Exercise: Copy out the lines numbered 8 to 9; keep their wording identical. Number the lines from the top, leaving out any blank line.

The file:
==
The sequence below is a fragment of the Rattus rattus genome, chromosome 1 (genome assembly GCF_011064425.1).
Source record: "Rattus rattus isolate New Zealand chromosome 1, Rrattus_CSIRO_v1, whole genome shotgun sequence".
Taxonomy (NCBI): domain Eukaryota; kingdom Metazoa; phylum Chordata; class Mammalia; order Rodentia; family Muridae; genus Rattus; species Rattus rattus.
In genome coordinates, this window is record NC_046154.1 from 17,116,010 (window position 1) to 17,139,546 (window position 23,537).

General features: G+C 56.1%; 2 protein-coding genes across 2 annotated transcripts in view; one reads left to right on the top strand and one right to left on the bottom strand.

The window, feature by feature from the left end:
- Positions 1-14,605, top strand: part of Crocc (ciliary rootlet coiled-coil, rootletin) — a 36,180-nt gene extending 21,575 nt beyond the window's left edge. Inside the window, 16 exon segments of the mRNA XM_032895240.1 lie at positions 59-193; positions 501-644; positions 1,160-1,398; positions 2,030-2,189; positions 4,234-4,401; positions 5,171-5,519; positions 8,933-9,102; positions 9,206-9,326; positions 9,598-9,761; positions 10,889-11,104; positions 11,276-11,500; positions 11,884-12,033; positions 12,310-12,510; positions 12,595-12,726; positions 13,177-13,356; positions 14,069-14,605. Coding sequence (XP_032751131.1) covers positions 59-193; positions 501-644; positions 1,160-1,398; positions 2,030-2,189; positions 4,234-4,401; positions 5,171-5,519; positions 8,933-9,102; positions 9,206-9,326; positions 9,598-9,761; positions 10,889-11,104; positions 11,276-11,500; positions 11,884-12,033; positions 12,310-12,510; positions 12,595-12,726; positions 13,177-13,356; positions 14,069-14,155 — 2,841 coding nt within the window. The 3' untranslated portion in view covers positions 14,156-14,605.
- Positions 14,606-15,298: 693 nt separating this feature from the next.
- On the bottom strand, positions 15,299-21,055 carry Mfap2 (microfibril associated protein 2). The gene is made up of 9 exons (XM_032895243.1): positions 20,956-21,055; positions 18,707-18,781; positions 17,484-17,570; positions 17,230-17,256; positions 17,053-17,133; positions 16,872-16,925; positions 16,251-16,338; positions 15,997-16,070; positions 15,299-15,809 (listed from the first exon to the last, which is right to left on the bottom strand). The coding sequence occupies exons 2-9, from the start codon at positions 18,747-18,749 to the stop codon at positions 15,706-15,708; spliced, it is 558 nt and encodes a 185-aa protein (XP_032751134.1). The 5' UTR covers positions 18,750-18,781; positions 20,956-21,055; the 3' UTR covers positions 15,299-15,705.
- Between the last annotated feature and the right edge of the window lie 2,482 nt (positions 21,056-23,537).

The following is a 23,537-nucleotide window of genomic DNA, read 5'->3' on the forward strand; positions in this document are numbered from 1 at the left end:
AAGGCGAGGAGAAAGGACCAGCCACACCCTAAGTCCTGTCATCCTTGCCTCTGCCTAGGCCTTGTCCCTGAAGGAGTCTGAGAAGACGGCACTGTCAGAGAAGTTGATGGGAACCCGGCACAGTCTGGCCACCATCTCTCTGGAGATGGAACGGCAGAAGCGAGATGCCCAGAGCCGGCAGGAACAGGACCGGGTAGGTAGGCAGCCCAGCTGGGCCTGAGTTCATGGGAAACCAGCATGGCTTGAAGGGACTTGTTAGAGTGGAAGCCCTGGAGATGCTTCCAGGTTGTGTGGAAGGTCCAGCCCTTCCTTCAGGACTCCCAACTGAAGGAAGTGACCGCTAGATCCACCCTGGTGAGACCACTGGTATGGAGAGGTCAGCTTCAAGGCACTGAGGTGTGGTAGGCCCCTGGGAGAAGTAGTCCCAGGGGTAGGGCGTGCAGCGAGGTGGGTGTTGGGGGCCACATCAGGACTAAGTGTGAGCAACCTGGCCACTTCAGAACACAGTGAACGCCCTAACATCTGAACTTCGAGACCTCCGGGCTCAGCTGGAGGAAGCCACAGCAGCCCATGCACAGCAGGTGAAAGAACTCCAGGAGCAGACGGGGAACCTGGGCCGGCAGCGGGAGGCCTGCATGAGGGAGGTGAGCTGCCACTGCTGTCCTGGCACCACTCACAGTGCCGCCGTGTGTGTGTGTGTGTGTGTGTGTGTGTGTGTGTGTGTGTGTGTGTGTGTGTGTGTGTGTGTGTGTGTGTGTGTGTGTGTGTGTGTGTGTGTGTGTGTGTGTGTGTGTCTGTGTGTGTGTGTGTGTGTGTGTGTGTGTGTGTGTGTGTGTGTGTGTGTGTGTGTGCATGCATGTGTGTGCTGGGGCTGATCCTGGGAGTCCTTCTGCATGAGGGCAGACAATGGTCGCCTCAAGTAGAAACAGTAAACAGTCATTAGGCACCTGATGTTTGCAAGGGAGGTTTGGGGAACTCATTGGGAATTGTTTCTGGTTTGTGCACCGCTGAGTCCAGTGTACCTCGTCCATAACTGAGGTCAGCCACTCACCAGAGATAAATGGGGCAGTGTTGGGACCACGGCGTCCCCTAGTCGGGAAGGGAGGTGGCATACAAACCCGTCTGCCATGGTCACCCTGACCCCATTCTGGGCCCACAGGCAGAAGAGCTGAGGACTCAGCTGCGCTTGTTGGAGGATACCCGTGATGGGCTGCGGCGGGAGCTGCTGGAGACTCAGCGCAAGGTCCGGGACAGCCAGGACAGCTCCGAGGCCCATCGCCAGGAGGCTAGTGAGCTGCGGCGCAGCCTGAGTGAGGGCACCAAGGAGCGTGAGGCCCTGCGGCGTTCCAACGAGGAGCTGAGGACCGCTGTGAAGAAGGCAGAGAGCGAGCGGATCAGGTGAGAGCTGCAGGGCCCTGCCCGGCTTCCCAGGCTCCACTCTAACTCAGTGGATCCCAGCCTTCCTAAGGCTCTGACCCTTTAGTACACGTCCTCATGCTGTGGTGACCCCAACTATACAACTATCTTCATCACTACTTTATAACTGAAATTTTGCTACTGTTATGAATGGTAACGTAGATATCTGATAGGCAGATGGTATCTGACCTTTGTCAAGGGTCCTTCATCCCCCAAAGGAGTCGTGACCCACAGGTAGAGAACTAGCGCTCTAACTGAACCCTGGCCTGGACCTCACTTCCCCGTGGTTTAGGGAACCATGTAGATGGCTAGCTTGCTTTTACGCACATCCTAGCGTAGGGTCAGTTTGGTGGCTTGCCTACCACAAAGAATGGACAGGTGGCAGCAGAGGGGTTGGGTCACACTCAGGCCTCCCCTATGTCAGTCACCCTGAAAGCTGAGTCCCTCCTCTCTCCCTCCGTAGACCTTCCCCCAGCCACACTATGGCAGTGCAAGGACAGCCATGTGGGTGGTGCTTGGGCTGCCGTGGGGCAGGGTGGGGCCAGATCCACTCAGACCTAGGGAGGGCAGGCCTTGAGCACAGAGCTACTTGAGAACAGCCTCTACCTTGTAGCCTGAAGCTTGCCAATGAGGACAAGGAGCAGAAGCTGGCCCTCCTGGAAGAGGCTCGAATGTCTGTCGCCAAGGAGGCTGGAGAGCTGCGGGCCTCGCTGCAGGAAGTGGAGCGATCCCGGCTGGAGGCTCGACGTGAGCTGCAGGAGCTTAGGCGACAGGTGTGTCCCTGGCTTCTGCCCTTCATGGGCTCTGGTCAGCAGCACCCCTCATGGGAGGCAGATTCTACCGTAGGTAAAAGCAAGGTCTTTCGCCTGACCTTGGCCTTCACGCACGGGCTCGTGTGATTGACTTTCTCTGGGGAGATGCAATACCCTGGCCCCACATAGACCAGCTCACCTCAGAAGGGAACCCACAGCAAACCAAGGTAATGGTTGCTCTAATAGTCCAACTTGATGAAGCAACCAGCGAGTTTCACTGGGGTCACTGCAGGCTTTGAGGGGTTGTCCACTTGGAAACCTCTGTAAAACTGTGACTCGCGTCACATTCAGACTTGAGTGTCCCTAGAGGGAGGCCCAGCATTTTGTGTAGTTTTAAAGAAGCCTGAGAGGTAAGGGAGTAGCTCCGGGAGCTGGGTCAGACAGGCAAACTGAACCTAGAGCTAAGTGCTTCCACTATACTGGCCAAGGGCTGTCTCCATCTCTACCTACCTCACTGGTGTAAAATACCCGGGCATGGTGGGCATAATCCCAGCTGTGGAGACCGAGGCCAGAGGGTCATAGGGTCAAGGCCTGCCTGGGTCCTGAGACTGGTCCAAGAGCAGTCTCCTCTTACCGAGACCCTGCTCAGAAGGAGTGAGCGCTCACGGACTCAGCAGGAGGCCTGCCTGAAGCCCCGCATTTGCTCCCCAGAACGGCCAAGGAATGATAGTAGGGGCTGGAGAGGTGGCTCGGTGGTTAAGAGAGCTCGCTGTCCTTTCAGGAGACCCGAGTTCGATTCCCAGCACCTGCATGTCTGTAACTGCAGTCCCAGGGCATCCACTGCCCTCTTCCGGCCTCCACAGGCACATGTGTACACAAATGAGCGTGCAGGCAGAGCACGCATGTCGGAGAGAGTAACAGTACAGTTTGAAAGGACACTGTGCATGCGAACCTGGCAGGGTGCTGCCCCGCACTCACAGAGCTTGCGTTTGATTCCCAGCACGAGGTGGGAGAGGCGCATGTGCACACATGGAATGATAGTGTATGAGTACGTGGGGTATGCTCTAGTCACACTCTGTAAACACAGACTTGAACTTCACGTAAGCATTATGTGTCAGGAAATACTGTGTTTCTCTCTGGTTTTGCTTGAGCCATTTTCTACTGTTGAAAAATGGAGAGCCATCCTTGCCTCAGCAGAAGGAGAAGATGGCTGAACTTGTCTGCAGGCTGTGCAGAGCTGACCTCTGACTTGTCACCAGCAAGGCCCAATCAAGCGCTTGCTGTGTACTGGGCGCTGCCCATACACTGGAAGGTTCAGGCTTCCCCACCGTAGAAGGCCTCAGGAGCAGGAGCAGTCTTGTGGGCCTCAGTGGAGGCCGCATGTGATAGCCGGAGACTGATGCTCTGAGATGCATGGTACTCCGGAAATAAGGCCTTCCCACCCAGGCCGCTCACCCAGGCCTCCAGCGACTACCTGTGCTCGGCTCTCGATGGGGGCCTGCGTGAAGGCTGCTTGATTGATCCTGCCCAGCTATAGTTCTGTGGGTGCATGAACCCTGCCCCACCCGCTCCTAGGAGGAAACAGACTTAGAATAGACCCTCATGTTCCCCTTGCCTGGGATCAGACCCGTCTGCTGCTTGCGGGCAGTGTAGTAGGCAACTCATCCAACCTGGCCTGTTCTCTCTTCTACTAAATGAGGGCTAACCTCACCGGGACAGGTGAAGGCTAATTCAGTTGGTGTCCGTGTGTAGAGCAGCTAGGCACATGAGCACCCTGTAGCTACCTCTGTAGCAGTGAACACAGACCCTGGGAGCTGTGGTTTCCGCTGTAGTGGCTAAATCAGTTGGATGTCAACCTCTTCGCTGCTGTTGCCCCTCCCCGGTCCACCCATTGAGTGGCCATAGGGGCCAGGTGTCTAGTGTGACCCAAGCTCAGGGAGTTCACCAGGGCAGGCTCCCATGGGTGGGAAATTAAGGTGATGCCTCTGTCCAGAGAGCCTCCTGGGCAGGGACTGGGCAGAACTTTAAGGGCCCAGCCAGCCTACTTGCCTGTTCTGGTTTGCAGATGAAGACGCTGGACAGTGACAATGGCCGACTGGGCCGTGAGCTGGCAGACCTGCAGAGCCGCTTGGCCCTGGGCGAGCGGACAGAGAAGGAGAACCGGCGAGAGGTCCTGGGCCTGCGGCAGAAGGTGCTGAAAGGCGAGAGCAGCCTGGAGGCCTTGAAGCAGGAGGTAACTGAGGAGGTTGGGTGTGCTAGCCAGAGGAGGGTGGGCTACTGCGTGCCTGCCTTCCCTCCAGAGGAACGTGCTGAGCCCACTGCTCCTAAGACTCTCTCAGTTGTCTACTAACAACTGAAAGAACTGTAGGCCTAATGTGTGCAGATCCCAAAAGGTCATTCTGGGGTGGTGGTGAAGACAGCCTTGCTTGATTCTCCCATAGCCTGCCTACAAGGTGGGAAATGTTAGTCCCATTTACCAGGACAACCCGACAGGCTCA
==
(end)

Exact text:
- Positions 14,606-15,298: 693 nt separating this feature from the next.
- On the bottom strand, positions 15,299-21,055 carry Mfap2 (microfibril associated protein 2). The gene is made up of 9 exons (XM_032895243.1): positions 20,956-21,055; positions 18,707-18,781; positions 17,484-17,570; positions 17,230-17,256; positions 17,053-17,133; positions 16,872-16,925; positions 16,251-16,338; positions 15,997-16,070; positions 15,299-15,809 (listed from the first exon to the last, which is right to left on the bottom strand). The coding sequence occupies exons 2-9, from the start codon at positions 18,747-18,749 to the stop codon at positions 15,706-15,708; spliced, it is 558 nt and encodes a 185-aa protein (XP_032751134.1). The 5' UTR covers positions 18,750-18,781; positions 20,956-21,055; the 3' UTR covers positions 15,299-15,705.